Apple’s new Mobile Payment System is up and running. Here are five of the most common queries from the consumers and their answers.
What is Apple Pay?
Its Apple’s entrance into the growing field of Mobile Wallet system that lets you pay for purchases at the payment counter using just your iPhone. Apple Pay currently works with iPhone 6 and iPhone 6 Plus and eventually with the Apple Watch. More than two hundred thousand stores such as McDonald’s, Whole Foods, Macy’s, The Sports Authority, Office Depot and several others participated in this program. So it’s less than almost 12% of the 12 million to 15 million merchants that accept plastic cards.
How does Apple Pay work?
To set it up in iPhone 6 or iPhone 6 Plus you either need to take a picture of your credit card or you may need to enter the information manually. Then just hold your phone near the card reader at a participating store and confirm payment with your finger print on the Touch ID of your iPhone. Three of the major Credit Card issuers like MasterCard, VISA and American Express and several other banks like Bank of America, Capital One, Chase, Citi are behind the technology.
How is Apple Pay different from others?
There are several mobile wallets out in the market. So how is Apple Pay different? In some ways it’s surely not. It uses the Near Field Communication (NFC) technology which is used in two mobile wallets already out in the market – Google Wallet and Softcard. They just store your encrypted credit card number and information either on a server or on the phone itself. The big difference between Apple and the others is that Apple says it does not store your account information anywhere. This is the most important feature where Apple stands out.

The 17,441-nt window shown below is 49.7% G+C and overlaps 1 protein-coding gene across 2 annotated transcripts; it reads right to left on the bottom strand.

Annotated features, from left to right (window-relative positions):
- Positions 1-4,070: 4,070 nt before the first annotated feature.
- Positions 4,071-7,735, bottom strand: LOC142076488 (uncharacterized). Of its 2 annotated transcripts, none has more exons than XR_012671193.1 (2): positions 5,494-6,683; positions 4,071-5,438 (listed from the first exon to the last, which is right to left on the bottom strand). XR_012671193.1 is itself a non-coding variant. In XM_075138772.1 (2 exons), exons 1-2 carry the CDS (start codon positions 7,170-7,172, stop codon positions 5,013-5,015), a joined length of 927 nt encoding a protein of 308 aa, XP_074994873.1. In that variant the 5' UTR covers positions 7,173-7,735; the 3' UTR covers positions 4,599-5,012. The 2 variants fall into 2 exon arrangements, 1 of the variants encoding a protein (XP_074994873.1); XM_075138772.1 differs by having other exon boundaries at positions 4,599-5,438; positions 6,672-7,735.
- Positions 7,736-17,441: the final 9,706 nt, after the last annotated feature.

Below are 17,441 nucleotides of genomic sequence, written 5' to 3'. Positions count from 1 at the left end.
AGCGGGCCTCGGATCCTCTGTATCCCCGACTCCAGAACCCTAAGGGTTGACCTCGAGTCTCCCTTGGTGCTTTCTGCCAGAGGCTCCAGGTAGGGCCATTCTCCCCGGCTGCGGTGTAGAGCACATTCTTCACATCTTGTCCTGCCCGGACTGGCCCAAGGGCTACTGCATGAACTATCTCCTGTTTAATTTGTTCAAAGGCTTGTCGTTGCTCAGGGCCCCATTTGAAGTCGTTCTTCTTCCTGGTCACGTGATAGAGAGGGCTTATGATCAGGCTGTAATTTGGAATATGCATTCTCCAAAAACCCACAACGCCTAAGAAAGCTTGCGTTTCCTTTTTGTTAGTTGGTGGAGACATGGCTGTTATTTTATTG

Is Apple Pay safe enough?
Credit security is a serious concern for consumers. There have been reports of lots of high profile hacking incidents at major retailers like Target and The Home Depot. The most important security factor in Apple Pay is that it does not store credit card information in the phone or server; instead Apple Pay creates dummy account numbers for each transaction. If a hacker gets to it then the dummy number is simply useless. No one can even get your name, your real card number or the card security code.
What’s the conclusion?
By the end of 2015 merchants are supposed to update their card readers to accept cards that have chips inside. Those card readers will also be NFC compatible. This transition along with Apple Pay could be the kick-start to get retailers and consumers on board.
Hope this post helped you a lot in deciding whether to use Apple Pay or you stick to your plastic cards. Subscribe to our blog and stay updated on all the upcoming and recent mobile technology and software updates.Google+